Habitable Zones & Global Climate: January 2019

Rotational mapping and glint are two proposed methods to directly detect liquid water on the surface of habitable exoplanets. However, false positives for both methods may prevent the unambiguous detection of exoplanet oceans.

Star formation is spatially clustered across a range of environments, from dense stellar clusters to unbound associations. As a result, radiative or dynamical interactions with neighbouring stars disrupt (proto)planetary systems and limit their radii, leaving a lasting impact on their potential habitability.

Atmospheric ozone plays an important role on the temperature structure of the atmosphere. However, it has not been included in previous studies on the effect of an increasing solar radiation on the Earth's climate.

With TESS and ground-based surveys searching for rocky exoplanets around cooler, nearby stars, the number of Earth-sized exoplanets that are well-suited for atmospheric follow-up studies will increase significantly.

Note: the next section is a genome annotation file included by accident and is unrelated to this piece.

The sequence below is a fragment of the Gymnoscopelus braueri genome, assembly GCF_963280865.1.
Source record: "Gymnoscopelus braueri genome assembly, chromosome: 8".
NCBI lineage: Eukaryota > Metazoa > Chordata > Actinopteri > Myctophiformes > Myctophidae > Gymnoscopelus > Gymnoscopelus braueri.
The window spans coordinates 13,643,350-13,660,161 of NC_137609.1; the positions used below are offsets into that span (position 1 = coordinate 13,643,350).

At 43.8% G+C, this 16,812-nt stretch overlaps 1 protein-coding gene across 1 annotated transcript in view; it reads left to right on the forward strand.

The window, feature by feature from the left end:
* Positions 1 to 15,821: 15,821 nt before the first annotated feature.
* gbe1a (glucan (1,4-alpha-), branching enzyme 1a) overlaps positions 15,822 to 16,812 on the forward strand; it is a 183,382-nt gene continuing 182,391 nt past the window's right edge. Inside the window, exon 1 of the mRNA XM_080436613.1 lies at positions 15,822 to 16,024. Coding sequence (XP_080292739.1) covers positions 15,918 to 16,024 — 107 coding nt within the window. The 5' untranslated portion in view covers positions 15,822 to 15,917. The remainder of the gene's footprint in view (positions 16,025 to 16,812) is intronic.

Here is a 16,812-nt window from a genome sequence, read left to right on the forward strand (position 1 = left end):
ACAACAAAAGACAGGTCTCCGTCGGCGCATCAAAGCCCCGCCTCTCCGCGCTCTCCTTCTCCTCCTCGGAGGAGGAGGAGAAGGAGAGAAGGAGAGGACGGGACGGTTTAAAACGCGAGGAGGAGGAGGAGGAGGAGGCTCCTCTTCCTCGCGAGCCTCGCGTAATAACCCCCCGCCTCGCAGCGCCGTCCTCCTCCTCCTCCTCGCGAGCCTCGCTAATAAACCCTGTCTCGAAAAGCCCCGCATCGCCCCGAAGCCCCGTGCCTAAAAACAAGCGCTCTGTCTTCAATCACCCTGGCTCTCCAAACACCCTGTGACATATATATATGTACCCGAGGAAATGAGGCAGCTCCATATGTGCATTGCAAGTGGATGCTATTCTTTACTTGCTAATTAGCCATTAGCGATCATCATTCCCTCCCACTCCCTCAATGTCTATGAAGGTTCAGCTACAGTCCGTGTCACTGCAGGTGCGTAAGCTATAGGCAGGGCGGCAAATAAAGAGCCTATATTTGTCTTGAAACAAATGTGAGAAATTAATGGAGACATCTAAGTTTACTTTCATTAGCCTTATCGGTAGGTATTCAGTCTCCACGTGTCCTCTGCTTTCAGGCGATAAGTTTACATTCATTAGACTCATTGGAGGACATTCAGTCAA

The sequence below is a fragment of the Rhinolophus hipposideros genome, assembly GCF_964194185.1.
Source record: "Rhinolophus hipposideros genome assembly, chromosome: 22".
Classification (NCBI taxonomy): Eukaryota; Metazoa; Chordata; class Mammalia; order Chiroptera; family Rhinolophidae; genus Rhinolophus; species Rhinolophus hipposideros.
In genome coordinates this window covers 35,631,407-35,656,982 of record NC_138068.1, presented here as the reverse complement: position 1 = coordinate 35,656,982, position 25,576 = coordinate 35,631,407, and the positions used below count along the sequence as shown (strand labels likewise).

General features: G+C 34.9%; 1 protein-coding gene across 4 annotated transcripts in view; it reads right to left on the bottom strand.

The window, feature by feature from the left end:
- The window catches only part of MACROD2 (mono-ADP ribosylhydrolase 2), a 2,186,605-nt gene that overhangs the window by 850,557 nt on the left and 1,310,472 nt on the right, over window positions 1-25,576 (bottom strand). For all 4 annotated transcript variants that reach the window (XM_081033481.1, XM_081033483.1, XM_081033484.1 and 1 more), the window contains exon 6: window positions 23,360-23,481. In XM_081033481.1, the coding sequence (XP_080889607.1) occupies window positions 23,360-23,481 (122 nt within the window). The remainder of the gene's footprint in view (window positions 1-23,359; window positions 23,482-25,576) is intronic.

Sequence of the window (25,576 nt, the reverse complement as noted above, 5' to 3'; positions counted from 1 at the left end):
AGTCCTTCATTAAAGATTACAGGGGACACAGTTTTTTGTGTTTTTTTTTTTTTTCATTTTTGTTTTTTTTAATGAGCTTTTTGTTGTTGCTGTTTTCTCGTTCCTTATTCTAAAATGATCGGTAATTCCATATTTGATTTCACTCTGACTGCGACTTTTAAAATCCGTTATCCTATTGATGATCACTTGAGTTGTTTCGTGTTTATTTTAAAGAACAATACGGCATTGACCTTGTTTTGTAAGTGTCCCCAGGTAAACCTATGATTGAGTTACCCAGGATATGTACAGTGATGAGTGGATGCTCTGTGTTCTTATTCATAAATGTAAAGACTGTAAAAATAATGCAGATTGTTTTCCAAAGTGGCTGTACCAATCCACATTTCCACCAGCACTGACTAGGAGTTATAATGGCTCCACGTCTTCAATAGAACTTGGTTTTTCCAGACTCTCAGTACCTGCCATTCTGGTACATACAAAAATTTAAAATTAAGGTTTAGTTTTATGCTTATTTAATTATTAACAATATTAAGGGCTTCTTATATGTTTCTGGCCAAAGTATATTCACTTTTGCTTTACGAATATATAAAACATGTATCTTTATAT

Using data from NASA's Kepler space telescope, citizen scientists have discovered a planet roughly twice the size of Earth located within its star's habitable zone, the range of orbital distances where liquid water may exist on the planet's surface.

We show that planets around M-dwarfs with M⋆≲0.2M⊙ may not receive enough photons in the photosynthetically active range of 400-750 nm to sustain Earth-like biospheres.

The recent detections of temperate terrestrial planets orbiting nearby stars and the promise of characterizing their atmospheres motivates a need to understand how the diversity of possible planetary parameters affects the climate of terrestrial planets.